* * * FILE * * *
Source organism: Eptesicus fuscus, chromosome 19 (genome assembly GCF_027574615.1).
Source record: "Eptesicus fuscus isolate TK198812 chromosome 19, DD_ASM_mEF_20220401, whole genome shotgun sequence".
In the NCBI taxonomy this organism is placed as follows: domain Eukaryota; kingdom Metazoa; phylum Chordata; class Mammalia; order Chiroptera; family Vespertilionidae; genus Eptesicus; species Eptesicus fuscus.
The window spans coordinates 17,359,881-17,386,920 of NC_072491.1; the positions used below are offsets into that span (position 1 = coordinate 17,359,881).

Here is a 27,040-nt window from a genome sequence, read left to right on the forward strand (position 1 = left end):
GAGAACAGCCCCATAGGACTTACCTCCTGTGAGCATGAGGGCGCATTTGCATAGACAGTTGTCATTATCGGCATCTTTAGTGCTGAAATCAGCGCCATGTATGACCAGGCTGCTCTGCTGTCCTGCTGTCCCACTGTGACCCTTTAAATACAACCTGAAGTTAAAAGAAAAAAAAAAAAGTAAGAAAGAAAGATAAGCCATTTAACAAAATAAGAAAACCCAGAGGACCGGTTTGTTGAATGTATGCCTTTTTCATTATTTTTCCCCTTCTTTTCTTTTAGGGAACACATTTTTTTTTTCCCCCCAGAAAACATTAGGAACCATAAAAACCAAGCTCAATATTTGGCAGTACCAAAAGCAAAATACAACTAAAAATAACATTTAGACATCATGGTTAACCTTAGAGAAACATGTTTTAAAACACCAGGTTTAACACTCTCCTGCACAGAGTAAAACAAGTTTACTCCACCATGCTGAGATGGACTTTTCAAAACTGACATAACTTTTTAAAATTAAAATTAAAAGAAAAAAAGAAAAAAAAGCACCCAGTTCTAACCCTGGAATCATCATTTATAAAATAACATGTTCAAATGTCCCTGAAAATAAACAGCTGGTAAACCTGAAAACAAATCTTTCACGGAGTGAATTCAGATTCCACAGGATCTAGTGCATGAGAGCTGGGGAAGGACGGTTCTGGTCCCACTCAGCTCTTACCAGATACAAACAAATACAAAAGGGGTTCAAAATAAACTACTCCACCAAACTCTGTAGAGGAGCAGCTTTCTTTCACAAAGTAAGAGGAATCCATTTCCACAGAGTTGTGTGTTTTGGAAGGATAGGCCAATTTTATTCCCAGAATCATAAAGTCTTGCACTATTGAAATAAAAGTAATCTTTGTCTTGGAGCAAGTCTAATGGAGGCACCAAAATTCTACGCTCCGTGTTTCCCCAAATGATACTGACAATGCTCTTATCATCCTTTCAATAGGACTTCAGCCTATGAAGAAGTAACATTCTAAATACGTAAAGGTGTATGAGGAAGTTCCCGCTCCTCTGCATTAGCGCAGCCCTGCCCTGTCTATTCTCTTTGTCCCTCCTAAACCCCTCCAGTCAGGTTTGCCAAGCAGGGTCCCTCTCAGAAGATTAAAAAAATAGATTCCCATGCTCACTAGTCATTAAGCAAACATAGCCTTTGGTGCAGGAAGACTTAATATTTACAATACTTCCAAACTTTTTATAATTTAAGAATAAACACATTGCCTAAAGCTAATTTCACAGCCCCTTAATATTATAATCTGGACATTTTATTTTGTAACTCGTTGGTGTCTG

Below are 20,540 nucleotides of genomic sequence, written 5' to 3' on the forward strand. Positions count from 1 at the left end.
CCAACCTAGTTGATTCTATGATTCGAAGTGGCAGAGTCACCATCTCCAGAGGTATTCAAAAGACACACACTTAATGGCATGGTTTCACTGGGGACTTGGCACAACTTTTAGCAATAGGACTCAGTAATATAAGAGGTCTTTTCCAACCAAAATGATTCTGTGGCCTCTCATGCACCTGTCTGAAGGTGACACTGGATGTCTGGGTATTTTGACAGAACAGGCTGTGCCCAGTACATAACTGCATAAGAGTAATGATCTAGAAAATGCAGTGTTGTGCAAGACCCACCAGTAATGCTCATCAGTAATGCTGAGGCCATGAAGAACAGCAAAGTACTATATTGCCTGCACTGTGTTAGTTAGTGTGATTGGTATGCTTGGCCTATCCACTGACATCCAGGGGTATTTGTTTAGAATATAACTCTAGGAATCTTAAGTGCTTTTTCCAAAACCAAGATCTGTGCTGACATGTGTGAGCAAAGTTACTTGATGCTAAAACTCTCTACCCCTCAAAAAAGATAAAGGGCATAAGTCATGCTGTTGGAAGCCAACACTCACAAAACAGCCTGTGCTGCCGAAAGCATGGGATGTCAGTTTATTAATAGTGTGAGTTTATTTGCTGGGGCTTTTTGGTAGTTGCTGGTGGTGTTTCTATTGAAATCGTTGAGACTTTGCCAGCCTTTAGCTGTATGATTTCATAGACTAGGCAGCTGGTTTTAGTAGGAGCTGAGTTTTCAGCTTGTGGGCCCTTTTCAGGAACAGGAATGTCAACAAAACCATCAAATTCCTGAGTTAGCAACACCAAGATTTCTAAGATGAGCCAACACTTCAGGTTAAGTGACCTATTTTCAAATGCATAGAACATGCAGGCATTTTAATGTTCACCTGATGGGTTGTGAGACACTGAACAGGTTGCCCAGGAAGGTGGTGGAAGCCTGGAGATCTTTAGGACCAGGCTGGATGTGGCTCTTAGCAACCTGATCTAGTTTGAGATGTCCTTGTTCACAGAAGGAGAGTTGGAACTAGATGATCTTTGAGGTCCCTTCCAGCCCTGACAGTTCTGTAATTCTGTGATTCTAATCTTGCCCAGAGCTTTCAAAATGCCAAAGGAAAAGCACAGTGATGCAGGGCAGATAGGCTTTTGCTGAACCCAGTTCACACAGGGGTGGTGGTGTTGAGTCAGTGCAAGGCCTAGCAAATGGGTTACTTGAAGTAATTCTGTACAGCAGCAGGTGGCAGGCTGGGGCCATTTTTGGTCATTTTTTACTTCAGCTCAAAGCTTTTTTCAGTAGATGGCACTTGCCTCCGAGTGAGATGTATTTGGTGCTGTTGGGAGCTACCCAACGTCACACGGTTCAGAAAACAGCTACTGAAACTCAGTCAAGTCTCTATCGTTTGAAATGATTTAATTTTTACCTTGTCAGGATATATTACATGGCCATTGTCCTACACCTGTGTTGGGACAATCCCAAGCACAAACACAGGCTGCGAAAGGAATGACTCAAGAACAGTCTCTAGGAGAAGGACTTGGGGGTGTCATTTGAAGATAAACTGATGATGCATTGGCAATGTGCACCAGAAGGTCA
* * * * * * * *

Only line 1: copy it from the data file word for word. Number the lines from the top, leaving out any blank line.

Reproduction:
Source organism: Eptesicus fuscus, chromosome 19 (genome assembly GCF_027574615.1).